Doctors are reporting a proliferation of dangerous blood clots in the lungs and other major organs of COVID-19 patients, raising the risk of stroke and other life-threatening complications. While anticoagulant medications can reduce that risk, patients need careful monitoring to ensure their blood is neither too thick nor too thin. To that end, Los Angeles-based startup Neural Analytics Inc. is deploying its robotically assisted transcranial doppler (TCD) system for real-time identification of blood clots and disruptions in blood flow to the brain.

Neural Analytics won U.S. FDA and CE mark approval for its Neuralbot robotic assistance technology in 2018, paving the way for the Lucid Doppler ultrasound system to be used in a wider range of settings. The autonomous system uses artificial intelligence (AI) and cloud computing, in addition to robotics, to noninvasively measure blood flow and clotting. The robots locates an opening in the skull between the ear and the eye where the ultrasound can be driven through and visualize the major arteries of the brain. The algorithms aid in identifying problems including blood clots, changes in velocity, occlusions, the size of clots and whether emboli are traveling through the arteries.

Patients can be positioned in less than five minutes at bedside – a plus in the current pandemic as patients in isolation units can be monitored with minimal exposure to clinical teams.

A clear use case

Recent correspondence in the New England Journal of Medicine by doctors at Mount Sinai Health System in New York City reported five cases of large-vessel stroke in COVID-19 patients under age 50 during a two-week period this spring. That compared with an average of 0.73 patients younger than 50 with large-vessel stroke over two-week intervals in the prior 12 months. Widespread clotting has been seen COVID-19 patient in other age groups as well.

For patients with blood clotting disorders and an elevated risk of stroke, anticoagulants are the most common treatment. However, while they can be life-saving, the therapy is risky as well. Anticoagulants increase blood flow, adding pressure on the arteries. Too much pressure can cause arteries to rupture, leading to brain bleeds and death.

“With the Neural Analytics system, you can monitor that and you know when the blood flow has increased to a velocity and pressure that becomes a risk for the patient, and then you can back off of the treatment,” Diane Bryant, Neural Analytics’ CEO, told BioWorld.

The company was contacted in mid-April by three large, East Coast hospitals asking to use the robotic TCD to measure blood flow in COVID-19 patients. The first robotic AI ultrasound system was deployed to Mount Sinai on May 4 for use with intensive care unit patients. The device did not require FDA emergency use authorization for COVID-19 because it is approved to perform ultrasound on the brain.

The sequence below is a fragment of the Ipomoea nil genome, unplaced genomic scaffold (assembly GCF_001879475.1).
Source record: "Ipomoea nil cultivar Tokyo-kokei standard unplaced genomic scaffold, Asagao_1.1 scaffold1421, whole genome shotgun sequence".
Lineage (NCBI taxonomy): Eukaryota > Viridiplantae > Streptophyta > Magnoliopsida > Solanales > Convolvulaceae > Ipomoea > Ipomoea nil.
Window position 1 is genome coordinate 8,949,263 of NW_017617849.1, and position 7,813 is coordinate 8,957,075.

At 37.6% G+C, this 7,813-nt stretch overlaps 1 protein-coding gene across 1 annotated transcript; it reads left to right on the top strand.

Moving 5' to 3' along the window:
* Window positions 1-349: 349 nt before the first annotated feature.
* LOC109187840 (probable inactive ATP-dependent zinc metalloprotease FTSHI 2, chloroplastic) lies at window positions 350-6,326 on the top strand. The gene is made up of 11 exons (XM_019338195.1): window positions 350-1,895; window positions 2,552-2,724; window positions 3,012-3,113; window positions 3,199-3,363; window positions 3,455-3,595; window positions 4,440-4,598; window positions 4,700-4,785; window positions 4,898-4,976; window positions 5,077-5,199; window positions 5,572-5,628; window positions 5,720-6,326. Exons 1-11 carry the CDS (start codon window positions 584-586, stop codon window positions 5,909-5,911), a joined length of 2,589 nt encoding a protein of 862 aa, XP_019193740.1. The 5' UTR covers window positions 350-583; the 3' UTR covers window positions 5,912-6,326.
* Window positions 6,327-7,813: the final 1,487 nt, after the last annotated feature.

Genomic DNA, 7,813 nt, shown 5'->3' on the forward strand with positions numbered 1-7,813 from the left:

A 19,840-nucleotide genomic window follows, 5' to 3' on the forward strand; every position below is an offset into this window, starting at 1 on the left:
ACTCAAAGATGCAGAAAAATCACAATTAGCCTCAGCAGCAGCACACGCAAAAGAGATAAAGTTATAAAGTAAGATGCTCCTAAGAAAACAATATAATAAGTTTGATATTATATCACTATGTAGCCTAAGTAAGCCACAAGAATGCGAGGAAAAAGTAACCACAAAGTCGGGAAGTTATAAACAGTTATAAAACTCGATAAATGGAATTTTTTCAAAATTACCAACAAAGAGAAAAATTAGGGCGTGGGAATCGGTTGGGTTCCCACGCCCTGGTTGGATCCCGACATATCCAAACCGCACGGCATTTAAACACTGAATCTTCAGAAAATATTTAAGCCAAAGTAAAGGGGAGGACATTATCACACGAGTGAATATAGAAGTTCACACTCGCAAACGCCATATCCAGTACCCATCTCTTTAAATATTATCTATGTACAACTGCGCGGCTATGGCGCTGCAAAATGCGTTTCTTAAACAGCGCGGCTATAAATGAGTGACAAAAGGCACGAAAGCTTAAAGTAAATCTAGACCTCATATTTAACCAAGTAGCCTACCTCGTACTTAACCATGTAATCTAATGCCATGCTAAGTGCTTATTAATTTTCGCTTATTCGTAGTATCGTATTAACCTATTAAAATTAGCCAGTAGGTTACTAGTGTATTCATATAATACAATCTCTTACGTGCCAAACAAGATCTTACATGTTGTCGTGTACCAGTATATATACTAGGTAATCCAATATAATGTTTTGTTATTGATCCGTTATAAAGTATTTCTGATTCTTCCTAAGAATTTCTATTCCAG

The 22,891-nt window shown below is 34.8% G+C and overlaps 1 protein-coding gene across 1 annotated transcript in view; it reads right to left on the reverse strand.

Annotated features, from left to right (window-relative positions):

“We started scanning every single patient that was in the neurological department the next day, and we’ve been doing those 24 hours a day ever since,” Bryant said. The system is now being used in both the neurology and pulmonary ICUs.

The goal is to collect data on at least 100 patients, so that physicians have a good sample set for drawing conclusions about the device’s benefit in COVID-19 cases, Bryant said. “The data has been surprising, and the clinical team has submitted new findings to a major journal and is developing expanded studies of what they believe to be new learnings about the pathophysiology of COVID-19.”

Funding

Founded in 2013, Neural Analytics has raised more than $73 million, according to Crunchbase, the most recent a series C round that brought in $22 million in May of 2019. Of the total, about $22 million stems from U.S. government grants – Department of Defense (DoD) and National Institutes of Health – focused on traumatic brain injury. The DoD’s interest is in identifying soldiers in the field who have suffered a TBI.

Currently, Neural Analytics’ TCD is in 64 U.S. hospitals, some of which are starting to use it on COVID-19 patients. The company has a sales rep and clinical team in Europe as well, with customers in the U.K., Netherlands and Sweden.

Bryant, who joined Neural Analytics in January, said her aim is to get the company to the point where it can efficiently scale by beefing up internal operations and growing the salesforce. To fuel those goals, the company is planning to raise a series D sometime in the future. “We are in strategic mode on that and really trying to figure out, just based on the economic conditions, what is the right time,” she said.

With the coronavirus negatively impacting sales, the company qualified for about $2 million in funds under the Paycheck Protection Program for small businesses, part of the CARES Act.

The company has divided into four teams and is operating on a 25% model to ensure ongoing production with social distancing.

“Today, the full focus is on stroke in COVID-19 patients, given the crisis,” Bryant said, adding the company has a roadmap for future indications. “We’ll move from stroke to TBI to dementia, Alzheimer’s disease and then Parkinson’s disease. …We’ll move through all the other brain illnesses over time.”

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